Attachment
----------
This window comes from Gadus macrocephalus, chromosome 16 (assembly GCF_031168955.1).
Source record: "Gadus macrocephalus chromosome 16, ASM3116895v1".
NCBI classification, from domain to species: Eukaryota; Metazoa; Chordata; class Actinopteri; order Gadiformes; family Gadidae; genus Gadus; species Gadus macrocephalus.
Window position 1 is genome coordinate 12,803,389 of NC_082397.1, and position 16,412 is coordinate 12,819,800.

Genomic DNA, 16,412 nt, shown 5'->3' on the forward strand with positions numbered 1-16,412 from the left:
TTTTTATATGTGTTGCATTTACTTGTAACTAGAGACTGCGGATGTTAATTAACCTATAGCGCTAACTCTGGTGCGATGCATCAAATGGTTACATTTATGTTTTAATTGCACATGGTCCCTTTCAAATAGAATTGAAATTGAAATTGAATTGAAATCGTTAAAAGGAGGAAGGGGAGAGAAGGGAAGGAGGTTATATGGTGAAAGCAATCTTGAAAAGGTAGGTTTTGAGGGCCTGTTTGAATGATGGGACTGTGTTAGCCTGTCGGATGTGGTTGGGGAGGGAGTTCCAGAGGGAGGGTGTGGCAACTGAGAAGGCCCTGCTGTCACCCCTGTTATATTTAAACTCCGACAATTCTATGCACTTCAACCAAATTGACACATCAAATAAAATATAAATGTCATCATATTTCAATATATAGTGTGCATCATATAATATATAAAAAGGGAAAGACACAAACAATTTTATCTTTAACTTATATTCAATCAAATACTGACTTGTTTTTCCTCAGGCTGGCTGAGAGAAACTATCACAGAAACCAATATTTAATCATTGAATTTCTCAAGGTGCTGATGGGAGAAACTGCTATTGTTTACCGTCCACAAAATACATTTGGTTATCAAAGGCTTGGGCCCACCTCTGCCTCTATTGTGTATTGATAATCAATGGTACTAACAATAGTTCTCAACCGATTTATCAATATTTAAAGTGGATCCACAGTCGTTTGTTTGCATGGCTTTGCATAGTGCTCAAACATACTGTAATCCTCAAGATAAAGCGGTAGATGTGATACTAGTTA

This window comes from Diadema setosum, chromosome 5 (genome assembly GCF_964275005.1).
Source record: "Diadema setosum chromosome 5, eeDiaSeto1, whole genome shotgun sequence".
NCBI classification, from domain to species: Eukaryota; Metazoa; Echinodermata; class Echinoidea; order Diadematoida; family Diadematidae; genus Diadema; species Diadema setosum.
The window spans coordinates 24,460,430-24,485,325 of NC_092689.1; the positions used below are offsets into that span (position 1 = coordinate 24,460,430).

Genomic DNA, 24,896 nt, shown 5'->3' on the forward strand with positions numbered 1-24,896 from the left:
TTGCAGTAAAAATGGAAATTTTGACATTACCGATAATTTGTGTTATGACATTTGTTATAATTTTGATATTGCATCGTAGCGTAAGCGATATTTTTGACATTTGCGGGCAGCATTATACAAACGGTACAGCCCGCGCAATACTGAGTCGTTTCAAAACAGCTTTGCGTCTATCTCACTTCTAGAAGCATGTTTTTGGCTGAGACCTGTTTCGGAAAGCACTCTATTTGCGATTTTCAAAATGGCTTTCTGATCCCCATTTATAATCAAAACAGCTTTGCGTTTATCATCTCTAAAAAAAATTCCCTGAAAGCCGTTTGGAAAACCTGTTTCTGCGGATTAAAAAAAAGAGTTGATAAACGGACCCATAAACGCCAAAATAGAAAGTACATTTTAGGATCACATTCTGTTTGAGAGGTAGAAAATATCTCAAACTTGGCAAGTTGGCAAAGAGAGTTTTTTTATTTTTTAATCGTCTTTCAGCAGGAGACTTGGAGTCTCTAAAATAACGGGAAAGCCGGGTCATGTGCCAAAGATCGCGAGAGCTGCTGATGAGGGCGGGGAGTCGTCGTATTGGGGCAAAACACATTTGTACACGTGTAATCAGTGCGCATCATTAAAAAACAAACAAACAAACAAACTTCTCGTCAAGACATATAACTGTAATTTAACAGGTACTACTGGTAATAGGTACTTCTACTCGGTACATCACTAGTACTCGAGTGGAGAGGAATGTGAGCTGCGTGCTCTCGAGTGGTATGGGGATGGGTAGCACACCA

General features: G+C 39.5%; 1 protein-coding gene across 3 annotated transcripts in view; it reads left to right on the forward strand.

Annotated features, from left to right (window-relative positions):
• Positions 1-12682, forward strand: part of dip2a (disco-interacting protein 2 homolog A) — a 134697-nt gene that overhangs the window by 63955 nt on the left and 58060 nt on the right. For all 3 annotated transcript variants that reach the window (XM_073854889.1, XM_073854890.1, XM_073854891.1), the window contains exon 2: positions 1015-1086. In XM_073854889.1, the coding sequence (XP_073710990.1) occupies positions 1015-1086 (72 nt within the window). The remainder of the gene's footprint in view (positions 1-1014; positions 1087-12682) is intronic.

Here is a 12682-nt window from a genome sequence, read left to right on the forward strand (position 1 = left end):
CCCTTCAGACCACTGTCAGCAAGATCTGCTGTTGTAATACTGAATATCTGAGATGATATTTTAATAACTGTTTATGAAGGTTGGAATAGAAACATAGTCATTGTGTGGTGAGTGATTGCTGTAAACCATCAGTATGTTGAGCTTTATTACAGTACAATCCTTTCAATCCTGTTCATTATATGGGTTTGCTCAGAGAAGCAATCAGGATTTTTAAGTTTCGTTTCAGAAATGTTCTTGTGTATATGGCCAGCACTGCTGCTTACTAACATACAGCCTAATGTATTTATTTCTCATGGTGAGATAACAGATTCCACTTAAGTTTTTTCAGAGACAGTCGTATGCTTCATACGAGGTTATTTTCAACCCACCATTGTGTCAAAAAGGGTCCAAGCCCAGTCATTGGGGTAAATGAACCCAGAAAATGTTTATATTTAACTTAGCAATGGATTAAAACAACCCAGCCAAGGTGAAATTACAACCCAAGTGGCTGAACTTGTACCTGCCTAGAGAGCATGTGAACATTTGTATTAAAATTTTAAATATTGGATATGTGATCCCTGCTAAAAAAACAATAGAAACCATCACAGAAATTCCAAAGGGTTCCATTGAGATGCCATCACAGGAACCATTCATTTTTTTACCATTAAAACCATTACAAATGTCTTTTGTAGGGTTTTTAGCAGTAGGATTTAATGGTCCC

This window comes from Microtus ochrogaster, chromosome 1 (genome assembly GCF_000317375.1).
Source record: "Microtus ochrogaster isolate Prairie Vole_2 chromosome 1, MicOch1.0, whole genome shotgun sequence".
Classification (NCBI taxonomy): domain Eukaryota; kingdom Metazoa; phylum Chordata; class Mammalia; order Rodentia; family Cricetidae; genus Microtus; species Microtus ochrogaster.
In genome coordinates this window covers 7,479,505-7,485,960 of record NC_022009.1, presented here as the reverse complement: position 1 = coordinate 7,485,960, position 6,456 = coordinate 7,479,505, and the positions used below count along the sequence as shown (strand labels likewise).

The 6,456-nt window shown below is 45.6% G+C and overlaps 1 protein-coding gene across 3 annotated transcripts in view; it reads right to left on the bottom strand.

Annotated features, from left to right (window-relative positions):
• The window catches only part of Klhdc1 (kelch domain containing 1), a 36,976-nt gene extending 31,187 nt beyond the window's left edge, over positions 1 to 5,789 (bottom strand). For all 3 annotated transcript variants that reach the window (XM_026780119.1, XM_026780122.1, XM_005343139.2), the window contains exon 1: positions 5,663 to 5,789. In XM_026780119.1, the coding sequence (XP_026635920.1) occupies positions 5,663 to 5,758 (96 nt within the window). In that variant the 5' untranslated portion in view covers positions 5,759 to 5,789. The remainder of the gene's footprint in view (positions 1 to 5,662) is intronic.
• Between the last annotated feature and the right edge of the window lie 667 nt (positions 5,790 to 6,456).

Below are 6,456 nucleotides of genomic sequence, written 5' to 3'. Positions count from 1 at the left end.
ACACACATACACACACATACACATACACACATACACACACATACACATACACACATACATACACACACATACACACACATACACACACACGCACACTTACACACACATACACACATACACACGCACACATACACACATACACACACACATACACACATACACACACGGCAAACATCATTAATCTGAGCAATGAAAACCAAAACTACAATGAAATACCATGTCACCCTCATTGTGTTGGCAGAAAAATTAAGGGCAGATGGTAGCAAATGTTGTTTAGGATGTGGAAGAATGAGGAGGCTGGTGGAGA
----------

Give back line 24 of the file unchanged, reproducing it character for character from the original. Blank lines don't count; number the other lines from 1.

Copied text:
• The window catches only part of Klhdc1 (kelch domain containing 1), a 36,976-nt gene extending 31,187 nt beyond the window's left edge, over positions 1 to 5,789 (bottom strand). For all 3 annotated transcript variants that reach the window (XM_026780119.1, XM_026780122.1, XM_005343139.2), the window contains exon 1: positions 5,663 to 5,789. In XM_026780119.1, the coding sequence (XP_026635920.1) occupies positions 5,663 to 5,758 (96 nt within the window). In that variant the 5' untranslated portion in view covers positions 5,759 to 5,789. The remainder of the gene's footprint in view (positions 1 to 5,662) is intronic.